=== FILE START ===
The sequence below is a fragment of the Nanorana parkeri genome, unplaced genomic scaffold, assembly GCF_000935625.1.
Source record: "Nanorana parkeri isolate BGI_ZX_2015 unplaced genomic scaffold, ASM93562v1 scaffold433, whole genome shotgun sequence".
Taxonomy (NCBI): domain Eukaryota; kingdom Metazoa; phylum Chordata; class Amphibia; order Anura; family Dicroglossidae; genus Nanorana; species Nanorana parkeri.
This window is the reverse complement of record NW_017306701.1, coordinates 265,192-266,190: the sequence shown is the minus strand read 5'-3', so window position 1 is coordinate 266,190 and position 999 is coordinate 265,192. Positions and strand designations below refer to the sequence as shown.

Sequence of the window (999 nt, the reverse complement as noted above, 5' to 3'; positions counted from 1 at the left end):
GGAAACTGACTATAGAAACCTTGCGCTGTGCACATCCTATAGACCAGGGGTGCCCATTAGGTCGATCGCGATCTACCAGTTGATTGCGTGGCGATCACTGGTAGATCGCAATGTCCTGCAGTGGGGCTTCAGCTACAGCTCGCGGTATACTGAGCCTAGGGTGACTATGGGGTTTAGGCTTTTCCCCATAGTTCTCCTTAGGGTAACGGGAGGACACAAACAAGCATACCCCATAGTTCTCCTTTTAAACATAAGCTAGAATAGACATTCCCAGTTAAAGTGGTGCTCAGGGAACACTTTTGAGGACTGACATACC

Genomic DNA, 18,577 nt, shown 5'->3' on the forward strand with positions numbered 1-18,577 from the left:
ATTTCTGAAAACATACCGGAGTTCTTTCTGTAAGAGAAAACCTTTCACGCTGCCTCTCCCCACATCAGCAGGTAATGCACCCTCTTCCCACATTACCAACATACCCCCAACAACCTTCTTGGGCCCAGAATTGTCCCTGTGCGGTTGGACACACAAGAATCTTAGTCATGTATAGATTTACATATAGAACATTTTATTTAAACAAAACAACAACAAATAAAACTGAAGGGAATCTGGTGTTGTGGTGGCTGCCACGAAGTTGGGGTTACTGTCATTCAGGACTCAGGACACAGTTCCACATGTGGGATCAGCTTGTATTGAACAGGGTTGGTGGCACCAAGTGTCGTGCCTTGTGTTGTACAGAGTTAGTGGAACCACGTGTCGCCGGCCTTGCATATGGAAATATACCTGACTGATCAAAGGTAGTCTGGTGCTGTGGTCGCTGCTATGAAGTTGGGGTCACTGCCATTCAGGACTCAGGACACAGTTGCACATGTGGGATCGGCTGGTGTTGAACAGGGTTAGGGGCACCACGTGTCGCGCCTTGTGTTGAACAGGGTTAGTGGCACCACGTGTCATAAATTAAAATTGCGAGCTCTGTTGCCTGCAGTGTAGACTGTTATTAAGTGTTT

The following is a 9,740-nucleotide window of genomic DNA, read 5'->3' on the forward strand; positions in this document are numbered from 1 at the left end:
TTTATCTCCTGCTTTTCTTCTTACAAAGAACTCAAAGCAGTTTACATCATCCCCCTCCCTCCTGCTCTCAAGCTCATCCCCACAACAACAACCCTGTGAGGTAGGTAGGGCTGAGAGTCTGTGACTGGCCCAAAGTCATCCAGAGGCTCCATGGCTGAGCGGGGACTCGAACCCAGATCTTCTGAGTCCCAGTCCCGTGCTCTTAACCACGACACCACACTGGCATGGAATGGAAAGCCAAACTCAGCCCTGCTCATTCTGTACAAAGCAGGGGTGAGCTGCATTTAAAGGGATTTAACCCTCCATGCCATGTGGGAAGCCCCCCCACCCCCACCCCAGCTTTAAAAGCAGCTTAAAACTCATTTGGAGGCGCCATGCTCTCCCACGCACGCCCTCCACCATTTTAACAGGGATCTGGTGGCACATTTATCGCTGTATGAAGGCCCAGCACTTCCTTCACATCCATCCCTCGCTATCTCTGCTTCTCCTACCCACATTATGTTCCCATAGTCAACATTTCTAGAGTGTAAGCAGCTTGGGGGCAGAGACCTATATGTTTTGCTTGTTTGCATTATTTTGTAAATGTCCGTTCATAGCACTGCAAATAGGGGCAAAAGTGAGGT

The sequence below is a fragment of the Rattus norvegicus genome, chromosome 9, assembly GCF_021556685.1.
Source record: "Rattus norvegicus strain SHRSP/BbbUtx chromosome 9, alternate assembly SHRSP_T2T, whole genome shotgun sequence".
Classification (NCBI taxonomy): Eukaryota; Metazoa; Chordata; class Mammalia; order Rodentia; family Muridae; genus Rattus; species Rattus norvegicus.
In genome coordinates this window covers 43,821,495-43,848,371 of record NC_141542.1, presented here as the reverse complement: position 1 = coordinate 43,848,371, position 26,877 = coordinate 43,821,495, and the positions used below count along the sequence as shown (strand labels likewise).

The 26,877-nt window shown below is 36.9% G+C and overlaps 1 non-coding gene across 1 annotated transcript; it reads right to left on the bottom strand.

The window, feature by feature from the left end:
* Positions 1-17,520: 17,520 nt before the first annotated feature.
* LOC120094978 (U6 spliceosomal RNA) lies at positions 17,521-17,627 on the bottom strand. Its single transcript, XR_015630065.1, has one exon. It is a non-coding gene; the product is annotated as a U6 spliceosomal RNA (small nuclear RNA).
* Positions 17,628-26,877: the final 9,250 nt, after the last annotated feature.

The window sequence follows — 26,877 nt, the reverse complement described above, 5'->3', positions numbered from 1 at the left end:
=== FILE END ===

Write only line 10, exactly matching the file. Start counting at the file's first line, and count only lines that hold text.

TTTATCTCCTGCTTTTCTTCTTACAAAGAACTCAAAGCAGTTTACATCATCCCCCTCCCTCCTGCTCTCAAGCTCATCCCCACAACAACAACCCTGTGAGGTAGGTAGGGCTGAGAGTCTGTGACTGGCCCAAAGTCATCCAGAGGCTCCATGGCTGAGCGGGGACTCGAACCCAGATCTTCTGAGTCCCAGTCCCGTGCTCTTAACCACGACACCACACTGGCATGGAATGGAAAGCCAAACTCAGCCCTGCTCATTCTGTACAAAGCAGGGGTGAGCTGCATTTAAAGGGATTTAACCCTCCATGCCATGTGGGAAGCCCCCCCACCCCCACCCCAGCTTTAAAAGCAGCTTAAAACTCATTTGGAGGCGCCATGCTCTCCCACGCACGCCCTCCACCATTTTAACAGGGATCTGGTGGCACATTTATCGCTGTATGAAGGCCCAGCACTTCCTTCACATCCATCCCTCGCTATCTCTGCTTCTCCTACCCACATTATGTTCCCATAGTCAACATTTCTAGAGTGTAAGCAGCTTGGGGGCAGAGACCTATATGTTTTGCTTGTTTGCATTATTTTGTAAATGTCCGTTCATAGCACTGCAAATAGGGGCAAAAGTGAGGT